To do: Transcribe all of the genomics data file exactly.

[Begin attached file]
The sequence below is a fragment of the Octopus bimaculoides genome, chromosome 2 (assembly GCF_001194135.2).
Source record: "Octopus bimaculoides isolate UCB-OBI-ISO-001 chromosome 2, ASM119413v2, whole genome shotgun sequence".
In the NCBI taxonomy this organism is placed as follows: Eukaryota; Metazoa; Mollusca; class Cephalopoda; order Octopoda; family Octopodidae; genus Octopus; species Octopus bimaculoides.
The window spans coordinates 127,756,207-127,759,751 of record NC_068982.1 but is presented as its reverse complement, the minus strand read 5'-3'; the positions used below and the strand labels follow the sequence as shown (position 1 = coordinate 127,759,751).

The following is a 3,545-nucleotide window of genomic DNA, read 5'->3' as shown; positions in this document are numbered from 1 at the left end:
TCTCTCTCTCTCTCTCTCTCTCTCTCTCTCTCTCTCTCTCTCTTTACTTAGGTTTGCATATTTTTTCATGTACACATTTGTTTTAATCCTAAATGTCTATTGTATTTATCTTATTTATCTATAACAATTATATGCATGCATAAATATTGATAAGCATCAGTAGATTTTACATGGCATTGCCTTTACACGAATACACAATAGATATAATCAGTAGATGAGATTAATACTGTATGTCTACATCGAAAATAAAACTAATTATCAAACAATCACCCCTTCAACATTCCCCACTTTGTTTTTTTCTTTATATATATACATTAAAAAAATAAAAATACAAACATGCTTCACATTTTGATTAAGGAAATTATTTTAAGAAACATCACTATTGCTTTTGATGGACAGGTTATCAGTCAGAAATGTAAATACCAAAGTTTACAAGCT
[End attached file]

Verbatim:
The sequence below is a fragment of the Octopus bimaculoides genome, chromosome 2 (assembly GCF_001194135.2).
Source record: "Octopus bimaculoides isolate UCB-OBI-ISO-001 chromosome 2, ASM119413v2, whole genome shotgun sequence".
In the NCBI taxonomy this organism is placed as follows: Eukaryota; Metazoa; Mollusca; class Cephalopoda; order Octopoda; family Octopodidae; genus Octopus; species Octopus bimaculoides.
The window spans coordinates 127,756,207-127,759,751 of record NC_068982.1 but is presented as its reverse complement, the minus strand read 5'-3'; the positions used below and the strand labels follow the sequence as shown (position 1 = coordinate 127,759,751).

The following is a 3,545-nucleotide window of genomic DNA, read 5'->3' as shown; positions in this document are numbered from 1 at the left end:
TCTCTCTCTCTCTCTCTCTCTCTCTCTCTCTCTCTCTCTCTCTTTACTTAGGTTTGCATATTTTTTCATGTACACATTTGTTTTAATCCTAAATGTCTATTGTATTTATCTTATTTATCTATAACAATTATATGCATGCATAAATATTGATAAGCATCAGTAGATTTTACATGGCATTGCCTTTACACGAATACACAATAGATATAATCAGTAGATGAGATTAATACTGTATGTCTACATCGAAAATAAAACTAATTATCAAACAATCACCCCTTCAACATTCCCCACTTTGTTTTTTTCTTTATATATATACATTAAAAAAATAAAAATACAAACATGCTTCACATTTTGATTAAGGAAATTATTTTAAGAAACATCACTATTGCTTTTGATGGACAGGTTATCAGTCAGAAATGTAAATACCAAAGTTTACAAGCT